Definition of Ethics in Accounting

by Tyler Lacoma - Updated September 26, 2017
Accounting ethics are formulated by a variety of trade groups.

Accounting is a business field in which accuracy and interpretation are both very important. Small discrepancies can displace large sums of money, especially in larger companies. These discrepancies can be either introduced on purpose, or included by accident. Ethics is the practice of behavior that does not allow for intentionally inaccurate or false accounting practices. This pertains not only to following the law, but also to interpreting financial data as clearly and honestly as possible in all situations.

Accounting Ethics

In business, people use the information collected by accountants to make very important decisions, including decisions on how to structure the organization's profit system and whether to invest in a particular business or not. The government also uses information provided by accountants to make decisions concerning laws and taxes. Since so much depends on the results given by accountants, ethical concerns are more prominent in the field of accounting than other industries.

Professional Conduct

In a system similar to that used for doctors, accountants are expected to adhere to guidelines for professional conduct. This code of professional conduct is created by the American Institute of Certified Public Accountants. The principles focus on privacy of information, honesty in representation of the facts and full disclosure. They are stated in positive terms, but list specific actions that should or should not be followed, no matter the situation.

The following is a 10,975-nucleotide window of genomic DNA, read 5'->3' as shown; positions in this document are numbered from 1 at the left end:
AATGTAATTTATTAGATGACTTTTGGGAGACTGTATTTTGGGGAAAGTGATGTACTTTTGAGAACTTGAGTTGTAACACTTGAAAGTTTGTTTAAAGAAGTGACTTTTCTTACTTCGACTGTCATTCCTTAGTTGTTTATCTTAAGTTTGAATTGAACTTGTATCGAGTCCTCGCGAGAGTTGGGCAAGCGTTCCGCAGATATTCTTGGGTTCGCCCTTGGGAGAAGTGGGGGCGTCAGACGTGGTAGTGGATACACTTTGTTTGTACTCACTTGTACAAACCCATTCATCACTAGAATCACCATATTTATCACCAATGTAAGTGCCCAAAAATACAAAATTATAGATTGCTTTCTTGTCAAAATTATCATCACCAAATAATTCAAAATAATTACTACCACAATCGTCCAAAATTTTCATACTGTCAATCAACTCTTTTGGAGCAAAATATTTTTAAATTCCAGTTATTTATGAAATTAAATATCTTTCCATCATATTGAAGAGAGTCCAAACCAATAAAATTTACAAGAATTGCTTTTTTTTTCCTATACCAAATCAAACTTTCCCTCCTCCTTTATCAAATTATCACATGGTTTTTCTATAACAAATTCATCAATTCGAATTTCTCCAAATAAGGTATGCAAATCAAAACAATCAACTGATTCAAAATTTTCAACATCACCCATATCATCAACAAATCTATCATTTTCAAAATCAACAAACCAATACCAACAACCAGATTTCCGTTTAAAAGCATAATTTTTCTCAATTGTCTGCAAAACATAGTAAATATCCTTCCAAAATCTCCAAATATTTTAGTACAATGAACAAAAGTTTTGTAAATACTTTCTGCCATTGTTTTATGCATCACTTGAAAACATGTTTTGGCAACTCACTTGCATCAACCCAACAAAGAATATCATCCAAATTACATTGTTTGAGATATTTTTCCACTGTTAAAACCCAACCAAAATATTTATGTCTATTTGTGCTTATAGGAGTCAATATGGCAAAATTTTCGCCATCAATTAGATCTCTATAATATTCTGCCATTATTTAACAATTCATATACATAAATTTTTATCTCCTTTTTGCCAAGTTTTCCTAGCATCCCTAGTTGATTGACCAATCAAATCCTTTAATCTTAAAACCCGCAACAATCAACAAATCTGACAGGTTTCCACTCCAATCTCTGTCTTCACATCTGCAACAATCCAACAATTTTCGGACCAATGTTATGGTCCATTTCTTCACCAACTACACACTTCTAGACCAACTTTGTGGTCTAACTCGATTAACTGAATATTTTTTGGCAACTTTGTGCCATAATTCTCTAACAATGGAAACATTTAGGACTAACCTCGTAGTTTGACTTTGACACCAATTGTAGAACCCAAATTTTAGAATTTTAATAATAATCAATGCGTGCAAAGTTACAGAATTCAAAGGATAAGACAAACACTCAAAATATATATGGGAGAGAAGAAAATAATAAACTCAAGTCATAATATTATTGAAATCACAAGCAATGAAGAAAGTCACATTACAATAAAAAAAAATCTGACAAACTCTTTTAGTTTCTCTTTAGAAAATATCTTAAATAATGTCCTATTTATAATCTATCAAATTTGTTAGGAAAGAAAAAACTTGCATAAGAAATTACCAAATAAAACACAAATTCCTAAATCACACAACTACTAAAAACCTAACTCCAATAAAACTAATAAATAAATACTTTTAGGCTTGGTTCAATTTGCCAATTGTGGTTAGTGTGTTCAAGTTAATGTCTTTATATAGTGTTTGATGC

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Public and Private

There is a difference between public and private accountants. CPAs are public accountants who offer their services to the general public, and the burden of ethics is heavier for them, since their work is used by many different people and must be upstanding. Accountants who work in management or financial planning adhere to a set of ethical guidelines set up by Institute of Management Accountants, and accountants who work internally for a specific company follow the Institute of Internal Auditors code of ethics. Each of these codes includes different specific instructions for different situations.

Actual and Apparent

The integrity of accountants depends on both actual and apparent conflicts of interest. Actual conflicts of interest, when the accountant has an interest (especially a monetary interest) in the company for which they are working, must be avoided. Apparent conflicts occur when the accountant has no personal conflict, but it may appear as if there was one from the outside. These situations must also be avoided.


Different accounting codes of ethics are enforced by different organizations. The AICPA, the IMA and the IIA all have various internal means of examination and enforcement. In addition to these nationwide bodies, each state has its own societies, especially CPA societies, that specialize in particular state laws and help enforce ethics.

About the Author

Tyler Lacoma has worked as a writer and editor for several years after graduating from George Fox University with a degree in business management and writing/literature. He works on business and technology topics for clients such as Obsessable, EBSCO,, The TAC Group, Anaxos, Dynamic Page Solutions and others, specializing in ecology, marketing and modern trends.

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